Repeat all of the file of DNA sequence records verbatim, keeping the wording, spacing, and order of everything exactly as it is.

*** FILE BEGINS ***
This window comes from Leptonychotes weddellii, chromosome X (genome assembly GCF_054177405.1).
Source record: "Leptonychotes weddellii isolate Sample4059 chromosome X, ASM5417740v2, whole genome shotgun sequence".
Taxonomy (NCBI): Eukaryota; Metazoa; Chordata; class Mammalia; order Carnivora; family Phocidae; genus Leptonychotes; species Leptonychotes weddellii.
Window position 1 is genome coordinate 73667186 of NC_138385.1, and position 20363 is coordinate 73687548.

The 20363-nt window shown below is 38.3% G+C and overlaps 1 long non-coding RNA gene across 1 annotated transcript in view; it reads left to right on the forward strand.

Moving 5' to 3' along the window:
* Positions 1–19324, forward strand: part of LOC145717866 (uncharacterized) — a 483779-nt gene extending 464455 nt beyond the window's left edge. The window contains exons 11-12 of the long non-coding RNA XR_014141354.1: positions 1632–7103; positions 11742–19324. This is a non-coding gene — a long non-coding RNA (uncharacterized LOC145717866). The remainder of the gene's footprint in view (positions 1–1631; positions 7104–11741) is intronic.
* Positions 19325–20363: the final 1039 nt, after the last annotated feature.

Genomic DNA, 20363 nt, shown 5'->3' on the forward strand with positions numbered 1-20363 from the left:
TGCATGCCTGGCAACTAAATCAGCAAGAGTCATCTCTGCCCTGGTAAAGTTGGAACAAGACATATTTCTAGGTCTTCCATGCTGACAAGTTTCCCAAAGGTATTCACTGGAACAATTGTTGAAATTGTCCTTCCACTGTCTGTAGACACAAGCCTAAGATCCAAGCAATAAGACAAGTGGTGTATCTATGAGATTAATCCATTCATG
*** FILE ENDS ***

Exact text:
This window comes from Leptonychotes weddellii, chromosome X (genome assembly GCF_054177405.1).
Source record: "Leptonychotes weddellii isolate Sample4059 chromosome X, ASM5417740v2, whole genome shotgun sequence".
Taxonomy (NCBI): Eukaryota; Metazoa; Chordata; class Mammalia; order Carnivora; family Phocidae; genus Leptonychotes; species Leptonychotes weddellii.
Window position 1 is genome coordinate 73667186 of NC_138385.1, and position 20363 is coordinate 73687548.

The 20363-nt window shown below is 38.3% G+C and overlaps 1 long non-coding RNA gene across 1 annotated transcript in view; it reads left to right on the forward strand.

Moving 5' to 3' along the window:
* Positions 1–19324, forward strand: part of LOC145717866 (uncharacterized) — a 483779-nt gene extending 464455 nt beyond the window's left edge. The window contains exons 11-12 of the long non-coding RNA XR_014141354.1: positions 1632–7103; positions 11742–19324. This is a non-coding gene — a long non-coding RNA (uncharacterized LOC145717866). The remainder of the gene's footprint in view (positions 1–1631; positions 7104–11741) is intronic.
* Positions 19325–20363: the final 1039 nt, after the last annotated feature.

Genomic DNA, 20363 nt, shown 5'->3' on the forward strand with positions numbered 1-20363 from the left:
TGCATGCCTGGCAACTAAATCAGCAAGAGTCATCTCTGCCCTGGTAAAGTTGGAACAAGACATATTTCTAGGTCTTCCATGCTGACAAGTTTCCCAAAGGTATTCACTGGAACAATTGTTGAAATTGTCCTTCCACTGTCTGTAGACACAAGCCTAAGATCCAAGCAATAAGACAAGTGGTGTATCTATGAGATTAATCCATTCATG